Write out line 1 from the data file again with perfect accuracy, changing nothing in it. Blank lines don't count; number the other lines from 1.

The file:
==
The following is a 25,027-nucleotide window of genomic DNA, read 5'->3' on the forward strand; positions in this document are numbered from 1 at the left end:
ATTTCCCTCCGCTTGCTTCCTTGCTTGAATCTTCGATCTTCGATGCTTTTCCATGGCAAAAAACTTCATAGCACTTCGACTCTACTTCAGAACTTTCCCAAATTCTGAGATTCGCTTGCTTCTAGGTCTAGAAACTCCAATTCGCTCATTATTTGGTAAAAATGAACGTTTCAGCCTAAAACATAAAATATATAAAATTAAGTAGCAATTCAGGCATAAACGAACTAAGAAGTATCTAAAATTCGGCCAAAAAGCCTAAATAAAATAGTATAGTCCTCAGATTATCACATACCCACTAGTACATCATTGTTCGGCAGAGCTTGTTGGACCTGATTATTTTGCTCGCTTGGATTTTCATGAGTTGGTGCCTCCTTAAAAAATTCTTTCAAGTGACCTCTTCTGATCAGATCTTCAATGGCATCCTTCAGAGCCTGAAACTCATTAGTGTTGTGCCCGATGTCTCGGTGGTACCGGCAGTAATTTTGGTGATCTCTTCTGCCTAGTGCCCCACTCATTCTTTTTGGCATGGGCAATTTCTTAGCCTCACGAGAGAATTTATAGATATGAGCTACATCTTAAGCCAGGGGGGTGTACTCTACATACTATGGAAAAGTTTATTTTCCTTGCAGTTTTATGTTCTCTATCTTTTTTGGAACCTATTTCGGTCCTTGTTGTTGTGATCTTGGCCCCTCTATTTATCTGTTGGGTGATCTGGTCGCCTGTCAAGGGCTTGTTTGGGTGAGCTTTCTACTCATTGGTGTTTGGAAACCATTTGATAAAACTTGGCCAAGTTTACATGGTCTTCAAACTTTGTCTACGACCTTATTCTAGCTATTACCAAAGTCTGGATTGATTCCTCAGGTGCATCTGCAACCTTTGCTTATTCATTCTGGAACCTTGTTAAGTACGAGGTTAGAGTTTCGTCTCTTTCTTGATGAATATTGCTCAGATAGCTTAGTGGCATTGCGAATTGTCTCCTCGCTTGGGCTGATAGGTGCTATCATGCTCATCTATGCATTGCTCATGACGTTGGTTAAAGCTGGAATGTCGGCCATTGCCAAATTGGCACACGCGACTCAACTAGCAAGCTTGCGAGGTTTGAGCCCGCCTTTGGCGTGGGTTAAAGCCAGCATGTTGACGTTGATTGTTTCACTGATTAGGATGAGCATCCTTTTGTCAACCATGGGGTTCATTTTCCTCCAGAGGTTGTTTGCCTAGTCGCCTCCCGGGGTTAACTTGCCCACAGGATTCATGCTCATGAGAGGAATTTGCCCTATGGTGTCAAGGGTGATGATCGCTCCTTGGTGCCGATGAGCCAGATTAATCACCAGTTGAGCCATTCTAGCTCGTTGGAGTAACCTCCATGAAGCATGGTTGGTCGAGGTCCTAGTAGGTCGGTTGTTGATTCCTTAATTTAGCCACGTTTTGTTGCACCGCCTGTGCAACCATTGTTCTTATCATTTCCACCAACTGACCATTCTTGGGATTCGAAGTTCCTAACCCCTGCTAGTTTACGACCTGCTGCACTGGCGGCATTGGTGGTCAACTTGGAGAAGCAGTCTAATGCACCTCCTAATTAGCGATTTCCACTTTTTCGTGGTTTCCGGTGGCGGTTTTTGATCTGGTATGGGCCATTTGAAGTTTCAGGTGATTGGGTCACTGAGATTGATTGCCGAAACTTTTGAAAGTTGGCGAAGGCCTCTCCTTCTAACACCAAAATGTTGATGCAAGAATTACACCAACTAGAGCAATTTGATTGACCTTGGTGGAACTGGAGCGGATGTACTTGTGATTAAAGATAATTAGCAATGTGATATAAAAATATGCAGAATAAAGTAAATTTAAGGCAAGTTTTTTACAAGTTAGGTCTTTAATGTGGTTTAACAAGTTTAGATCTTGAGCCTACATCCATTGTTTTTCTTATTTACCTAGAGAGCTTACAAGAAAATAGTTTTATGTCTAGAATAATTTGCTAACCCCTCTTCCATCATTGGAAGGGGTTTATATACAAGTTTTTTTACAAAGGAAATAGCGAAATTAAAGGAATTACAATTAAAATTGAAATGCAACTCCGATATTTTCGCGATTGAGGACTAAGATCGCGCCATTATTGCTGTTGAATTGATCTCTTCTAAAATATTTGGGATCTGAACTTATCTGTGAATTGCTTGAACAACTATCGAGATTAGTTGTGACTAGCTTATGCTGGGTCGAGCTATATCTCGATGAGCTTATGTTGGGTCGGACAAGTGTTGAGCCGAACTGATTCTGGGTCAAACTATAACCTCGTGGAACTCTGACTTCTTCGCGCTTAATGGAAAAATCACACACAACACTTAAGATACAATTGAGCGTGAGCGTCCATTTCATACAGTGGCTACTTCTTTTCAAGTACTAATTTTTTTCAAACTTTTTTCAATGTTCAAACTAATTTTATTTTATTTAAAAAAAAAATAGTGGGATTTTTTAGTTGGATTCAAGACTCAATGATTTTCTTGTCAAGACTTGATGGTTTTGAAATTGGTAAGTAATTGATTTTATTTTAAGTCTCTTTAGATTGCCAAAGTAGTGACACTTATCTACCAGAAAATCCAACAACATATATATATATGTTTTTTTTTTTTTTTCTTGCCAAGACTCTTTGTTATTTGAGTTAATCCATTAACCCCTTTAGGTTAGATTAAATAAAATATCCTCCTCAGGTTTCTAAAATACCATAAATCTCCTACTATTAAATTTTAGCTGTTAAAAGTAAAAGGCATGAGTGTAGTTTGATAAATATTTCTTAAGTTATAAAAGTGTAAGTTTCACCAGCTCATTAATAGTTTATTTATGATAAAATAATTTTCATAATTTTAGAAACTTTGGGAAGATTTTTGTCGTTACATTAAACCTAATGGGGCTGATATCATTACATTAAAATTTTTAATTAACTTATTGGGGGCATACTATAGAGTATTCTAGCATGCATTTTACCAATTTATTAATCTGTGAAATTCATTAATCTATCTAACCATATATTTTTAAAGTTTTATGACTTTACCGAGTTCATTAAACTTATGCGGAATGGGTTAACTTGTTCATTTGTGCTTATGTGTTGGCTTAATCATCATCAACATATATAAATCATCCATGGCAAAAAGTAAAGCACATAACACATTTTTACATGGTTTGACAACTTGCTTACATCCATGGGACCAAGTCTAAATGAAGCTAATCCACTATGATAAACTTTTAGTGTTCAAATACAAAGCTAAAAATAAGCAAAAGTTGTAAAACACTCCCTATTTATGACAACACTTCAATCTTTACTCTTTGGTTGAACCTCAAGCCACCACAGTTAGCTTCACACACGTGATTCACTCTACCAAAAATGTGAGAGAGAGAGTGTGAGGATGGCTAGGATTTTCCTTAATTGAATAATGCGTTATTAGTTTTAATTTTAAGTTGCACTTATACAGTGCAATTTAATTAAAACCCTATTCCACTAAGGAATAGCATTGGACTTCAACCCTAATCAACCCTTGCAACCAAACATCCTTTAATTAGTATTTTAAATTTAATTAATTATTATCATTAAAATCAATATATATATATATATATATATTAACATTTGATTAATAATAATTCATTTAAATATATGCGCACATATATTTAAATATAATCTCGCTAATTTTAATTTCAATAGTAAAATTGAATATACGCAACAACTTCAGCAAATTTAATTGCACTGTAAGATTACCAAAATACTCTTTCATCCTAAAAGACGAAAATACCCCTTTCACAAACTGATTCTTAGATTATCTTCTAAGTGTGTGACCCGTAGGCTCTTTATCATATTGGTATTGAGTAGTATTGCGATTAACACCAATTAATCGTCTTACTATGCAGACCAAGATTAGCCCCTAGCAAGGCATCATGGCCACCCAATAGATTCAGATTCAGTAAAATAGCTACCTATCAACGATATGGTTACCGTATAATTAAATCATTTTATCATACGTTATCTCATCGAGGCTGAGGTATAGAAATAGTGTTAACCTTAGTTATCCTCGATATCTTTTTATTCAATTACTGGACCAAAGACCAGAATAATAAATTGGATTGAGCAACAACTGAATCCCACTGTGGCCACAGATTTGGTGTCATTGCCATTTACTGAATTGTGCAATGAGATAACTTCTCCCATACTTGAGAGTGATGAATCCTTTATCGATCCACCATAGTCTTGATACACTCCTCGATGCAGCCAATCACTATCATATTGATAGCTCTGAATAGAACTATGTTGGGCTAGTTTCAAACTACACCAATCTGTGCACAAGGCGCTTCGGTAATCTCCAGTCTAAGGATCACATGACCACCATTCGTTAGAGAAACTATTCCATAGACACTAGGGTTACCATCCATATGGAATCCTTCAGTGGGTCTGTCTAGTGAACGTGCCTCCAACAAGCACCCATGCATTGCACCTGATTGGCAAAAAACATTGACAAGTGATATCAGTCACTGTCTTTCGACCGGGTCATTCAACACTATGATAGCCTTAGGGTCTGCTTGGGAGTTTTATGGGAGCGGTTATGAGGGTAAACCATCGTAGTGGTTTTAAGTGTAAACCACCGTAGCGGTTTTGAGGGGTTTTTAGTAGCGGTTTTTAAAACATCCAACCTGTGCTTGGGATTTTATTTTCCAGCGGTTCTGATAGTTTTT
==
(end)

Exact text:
The following is a 25,027-nucleotide window of genomic DNA, read 5'->3' on the forward strand; positions in this document are numbered from 1 at the left end: